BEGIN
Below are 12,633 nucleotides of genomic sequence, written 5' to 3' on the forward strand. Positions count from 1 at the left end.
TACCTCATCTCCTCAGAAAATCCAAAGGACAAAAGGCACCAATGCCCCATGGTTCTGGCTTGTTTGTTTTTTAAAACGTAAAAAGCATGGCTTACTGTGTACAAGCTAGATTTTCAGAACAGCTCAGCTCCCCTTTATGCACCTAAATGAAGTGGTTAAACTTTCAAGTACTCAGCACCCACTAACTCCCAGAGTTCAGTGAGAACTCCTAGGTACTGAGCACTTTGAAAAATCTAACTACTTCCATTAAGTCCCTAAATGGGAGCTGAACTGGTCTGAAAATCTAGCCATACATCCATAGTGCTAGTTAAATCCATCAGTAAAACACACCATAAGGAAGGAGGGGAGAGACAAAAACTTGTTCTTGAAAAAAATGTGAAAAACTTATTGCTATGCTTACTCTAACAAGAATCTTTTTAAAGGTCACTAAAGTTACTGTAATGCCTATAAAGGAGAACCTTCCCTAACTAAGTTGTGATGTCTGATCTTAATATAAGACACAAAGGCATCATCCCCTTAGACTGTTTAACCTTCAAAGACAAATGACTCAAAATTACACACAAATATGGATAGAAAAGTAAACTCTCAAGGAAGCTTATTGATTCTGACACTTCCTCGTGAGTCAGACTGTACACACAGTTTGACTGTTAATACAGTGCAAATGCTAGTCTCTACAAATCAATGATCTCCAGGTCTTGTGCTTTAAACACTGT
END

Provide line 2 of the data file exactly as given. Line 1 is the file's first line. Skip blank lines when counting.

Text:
TACCTCATCTCCTCAGAAAATCCAAAGGACAAAAGGCACCAATGCCCCATGGTTCTGGCTTGTTTGTTTTTTAAAACGTAAAAAGCATGGCTTACTGTGTACAAGCTAGATTTTCAGAACAGCTCAGCTCCCCTTTATGCACCTAAATGAAGTGGTTAAACTTTCAAGTACTCAGCACCCACTAACTCCCAGAGTTCAGTGAGAACTCCTAGGTACTGAGCACTTTGAAAAATCTAACTACTTCCATTAAGTCCCTAAATGGGAGCTGAACTGGTCTGAAAATCTAGCCATACATCCATAGTGCTAGTTAAATCCATCAGTAAAACACACCATAAGGAAGGAGGGGAGAGACAAAAACTTGTTCTTGAAAAAAATGTGAAAAACTTATTGCTATGCTTACTCTAACAAGAATCTTTTTAAAGGTCACTAAAGTTACTGTAATGCCTATAAAGGAGAACCTTCCCTAACTAAGTTGTGATGTCTGATCTTAATATAAGACACAAAGGCATCATCCCCTTAGACTGTTTAACCTTCAAAGACAAATGACTCAAAATTACACACAAATATGGATAGAAAAGTAAACTCTCAAGGAAGCTTATTGATTCTGACACTTCCTCGTGAGTCAGACTGTACACACAGTTTGACTGTTAATACAGTGCAAATGCTAGTCTCTACAAATCAATGATCTCCAGGTCTTGTGCTTTAAACACTGT